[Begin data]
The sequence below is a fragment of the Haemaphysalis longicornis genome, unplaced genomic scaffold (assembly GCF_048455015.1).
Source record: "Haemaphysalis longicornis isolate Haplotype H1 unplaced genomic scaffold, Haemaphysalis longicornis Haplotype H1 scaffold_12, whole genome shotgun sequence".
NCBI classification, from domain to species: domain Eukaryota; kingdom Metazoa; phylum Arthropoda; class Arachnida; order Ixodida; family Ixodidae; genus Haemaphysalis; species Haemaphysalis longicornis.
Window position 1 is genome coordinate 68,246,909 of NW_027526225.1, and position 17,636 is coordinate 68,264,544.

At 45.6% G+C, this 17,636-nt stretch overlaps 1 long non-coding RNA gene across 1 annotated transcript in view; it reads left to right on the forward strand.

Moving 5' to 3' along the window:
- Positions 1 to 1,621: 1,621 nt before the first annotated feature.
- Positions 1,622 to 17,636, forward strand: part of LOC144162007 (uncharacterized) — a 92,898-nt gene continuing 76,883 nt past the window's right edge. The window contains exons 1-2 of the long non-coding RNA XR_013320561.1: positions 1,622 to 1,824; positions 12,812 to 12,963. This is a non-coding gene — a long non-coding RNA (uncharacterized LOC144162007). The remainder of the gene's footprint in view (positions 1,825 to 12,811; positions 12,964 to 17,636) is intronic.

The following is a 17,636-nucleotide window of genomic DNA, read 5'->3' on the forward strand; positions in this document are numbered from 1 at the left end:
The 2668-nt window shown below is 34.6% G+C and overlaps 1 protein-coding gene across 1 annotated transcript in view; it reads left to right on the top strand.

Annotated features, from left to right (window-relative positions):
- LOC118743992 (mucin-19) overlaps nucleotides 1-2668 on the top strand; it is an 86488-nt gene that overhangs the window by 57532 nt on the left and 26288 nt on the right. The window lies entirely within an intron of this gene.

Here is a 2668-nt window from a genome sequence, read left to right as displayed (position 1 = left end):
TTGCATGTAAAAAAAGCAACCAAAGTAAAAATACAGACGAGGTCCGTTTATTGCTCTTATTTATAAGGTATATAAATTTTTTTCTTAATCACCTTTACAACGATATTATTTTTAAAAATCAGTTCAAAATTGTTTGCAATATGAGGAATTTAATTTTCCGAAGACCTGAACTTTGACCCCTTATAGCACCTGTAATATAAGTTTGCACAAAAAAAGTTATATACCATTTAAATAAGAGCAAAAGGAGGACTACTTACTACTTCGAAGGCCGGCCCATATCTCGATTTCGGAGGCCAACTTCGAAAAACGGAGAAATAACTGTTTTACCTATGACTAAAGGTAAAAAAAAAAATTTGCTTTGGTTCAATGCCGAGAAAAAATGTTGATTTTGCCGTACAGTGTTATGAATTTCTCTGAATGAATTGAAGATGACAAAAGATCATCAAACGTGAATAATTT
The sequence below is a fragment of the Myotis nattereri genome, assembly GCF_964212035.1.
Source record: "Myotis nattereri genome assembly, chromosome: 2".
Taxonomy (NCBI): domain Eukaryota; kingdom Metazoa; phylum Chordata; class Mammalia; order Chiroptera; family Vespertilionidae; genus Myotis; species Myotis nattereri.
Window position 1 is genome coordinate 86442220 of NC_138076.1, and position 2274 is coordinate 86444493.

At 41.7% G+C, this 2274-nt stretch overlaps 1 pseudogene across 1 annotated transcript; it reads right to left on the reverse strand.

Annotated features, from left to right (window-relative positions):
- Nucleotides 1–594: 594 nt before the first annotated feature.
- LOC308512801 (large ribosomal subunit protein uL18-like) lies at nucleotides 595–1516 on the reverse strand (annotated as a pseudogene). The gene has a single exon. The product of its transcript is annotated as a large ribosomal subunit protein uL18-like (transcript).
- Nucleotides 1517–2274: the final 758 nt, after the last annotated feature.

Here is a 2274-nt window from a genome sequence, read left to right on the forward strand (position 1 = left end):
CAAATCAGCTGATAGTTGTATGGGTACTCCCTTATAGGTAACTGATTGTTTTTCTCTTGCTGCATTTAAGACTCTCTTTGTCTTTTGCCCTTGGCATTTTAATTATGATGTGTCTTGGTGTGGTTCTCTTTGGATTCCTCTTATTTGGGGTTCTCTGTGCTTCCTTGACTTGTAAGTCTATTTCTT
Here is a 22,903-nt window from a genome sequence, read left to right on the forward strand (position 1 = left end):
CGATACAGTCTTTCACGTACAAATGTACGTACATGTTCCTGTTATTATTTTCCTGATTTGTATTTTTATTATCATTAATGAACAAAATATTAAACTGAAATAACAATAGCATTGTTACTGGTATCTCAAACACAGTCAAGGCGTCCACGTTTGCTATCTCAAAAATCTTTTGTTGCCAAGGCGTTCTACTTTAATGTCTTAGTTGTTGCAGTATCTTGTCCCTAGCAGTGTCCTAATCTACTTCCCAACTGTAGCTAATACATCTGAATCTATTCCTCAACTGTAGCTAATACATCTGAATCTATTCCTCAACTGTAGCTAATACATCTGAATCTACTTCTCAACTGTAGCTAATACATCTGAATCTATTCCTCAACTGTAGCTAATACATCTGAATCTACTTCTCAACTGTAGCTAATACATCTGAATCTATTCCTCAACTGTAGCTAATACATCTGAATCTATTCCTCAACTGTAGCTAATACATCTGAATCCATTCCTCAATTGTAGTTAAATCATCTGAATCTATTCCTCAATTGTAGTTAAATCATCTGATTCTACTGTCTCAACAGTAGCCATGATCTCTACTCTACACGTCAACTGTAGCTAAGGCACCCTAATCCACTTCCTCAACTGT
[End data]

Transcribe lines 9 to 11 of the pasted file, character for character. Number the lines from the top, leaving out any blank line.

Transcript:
The following is a 17,636-nucleotide window of genomic DNA, read 5'->3' on the forward strand; positions in this document are numbered from 1 at the left end:
The 2668-nt window shown below is 34.6% G+C and overlaps 1 protein-coding gene across 1 annotated transcript in view; it reads left to right on the top strand.

Annotated features, from left to right (window-relative positions):